I would tell them don’t, don’t do it unless you’re okay one losing all your money or two, not being paid because of losing all your money, if you, if you are okay with that and you can sit with that, then go for it. A lot of people will say, well, Oh, I have small children. Like, Oh, well you have a lot of money. And it’s like, well, you actually don’t know what’s going on behind the scenes and someone’s family. Right? Like I think they have a lot of, a lot of money, but maybe they’re actually just scraping by so that they can make this work. And that’s an active choice they’ve made. But the advice I would give is unless you’re ready to give your absolute all, in terms of time, to be emotionally exhausted to the extent that you don’t really recognize yourself anymore. And also maybe lose some friends because they’re not your, you really see, it’s so interesting when we start a business, you really see who is supporting you for who you are versus just kind of there for the ride. It’s enlightening, like your whole world view changes. So unless you’re ready for that, don’t do it. I mean, I love it. I think it’s opened up an enormous amount of contacts and wisdom that I never would have had otherwise.

What’s Next For Careste?  Curated Collections and Selling On Demand

Mimi:

You definitely grow, you definitely grow a thicker skin. Right. I mean, it’s like, yeah. It’s hard. Um, yeah. So yeah, it’s, it’s definitely hard. So anything else, like what’s next for you and Careste? Like where, where, where are you taking the company at this point.

Celeste:

Right now? Of course we just did our soft launch this week with friends and family online. And the next week we have a big push to, you know, like the broader press and consumers in general, but so, you know, making on demand and delighting our current customers is paramount. However, in the Fall we were looking at strategic partners for drop ship relationships, whether it’s the matches or Neta forte, where we do curated collections with them and then sell on demand. So that’s, that’s where we are. That’s where we’ll start to really see the big volume.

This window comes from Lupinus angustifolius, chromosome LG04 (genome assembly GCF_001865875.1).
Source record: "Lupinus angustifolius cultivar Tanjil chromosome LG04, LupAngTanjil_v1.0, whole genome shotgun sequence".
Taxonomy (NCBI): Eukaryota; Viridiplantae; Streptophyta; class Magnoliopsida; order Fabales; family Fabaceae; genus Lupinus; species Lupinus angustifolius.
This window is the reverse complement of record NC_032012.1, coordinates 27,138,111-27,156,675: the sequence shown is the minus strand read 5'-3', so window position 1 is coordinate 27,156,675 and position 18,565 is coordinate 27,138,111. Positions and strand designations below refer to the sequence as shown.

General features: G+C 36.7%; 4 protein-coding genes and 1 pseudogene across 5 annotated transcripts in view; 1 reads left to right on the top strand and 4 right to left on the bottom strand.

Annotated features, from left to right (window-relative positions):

Mimi:

That’s great. Well, you know what I say to people like you might have a great idea, but you better, it’s so much harder to attain clients and customers than people think like so much harder.

Celeste:

It is really hard. It is so to acquire customers. And I remember like sitting in investment meetings, you know, for the marketplace and talking about customer acquisition strategy. I mean, at that time with that business, because it was a new business for me coming out of PR, I definitely underestimated the, you know, just how hard it was going to be to acquire customers.

Mimi:

Because you came out of PR, so you’re probably thinking, Oh, you know, I already know how to do this. I don’t have to pay a lot of money for a PR agency because it’s expensive to hire a PR agency so I gotta do this. I’m just going to like do my PR thing and I’m going to get customers. Right. And I’ve had that happen to me. Like I’ve had friends start and I’m like, I just know, I know you think you have a great product and you’re going to go the beautiful website, but they don’t come running. Like you don’t just launch a website and they come running. Like you have to be willing to stick it in for the long haul. And it’s super expensive to acquire these customers. And so, especially if you’re saying that coming from the PR world, right?

Celeste:

Where I think I can sell anybody on anything.

Mimi:

Right. Right. So I guess one thing I look at when we invest in companies, I’m like, okay, who’s actually starting it. I don’t really even care about the idea. It’s like, who is the person who is selling whatever they’re selling, because I need to know they have in like, is it, you know, they’re a celebrity and they have millions of followers? Is it whatever it is? Like, I need to know that, that, like, as soon as you turn the switch on, there’s not like skipping a beat of like, where are these customers coming from? Right. Because it’s super expensive.

Celeste: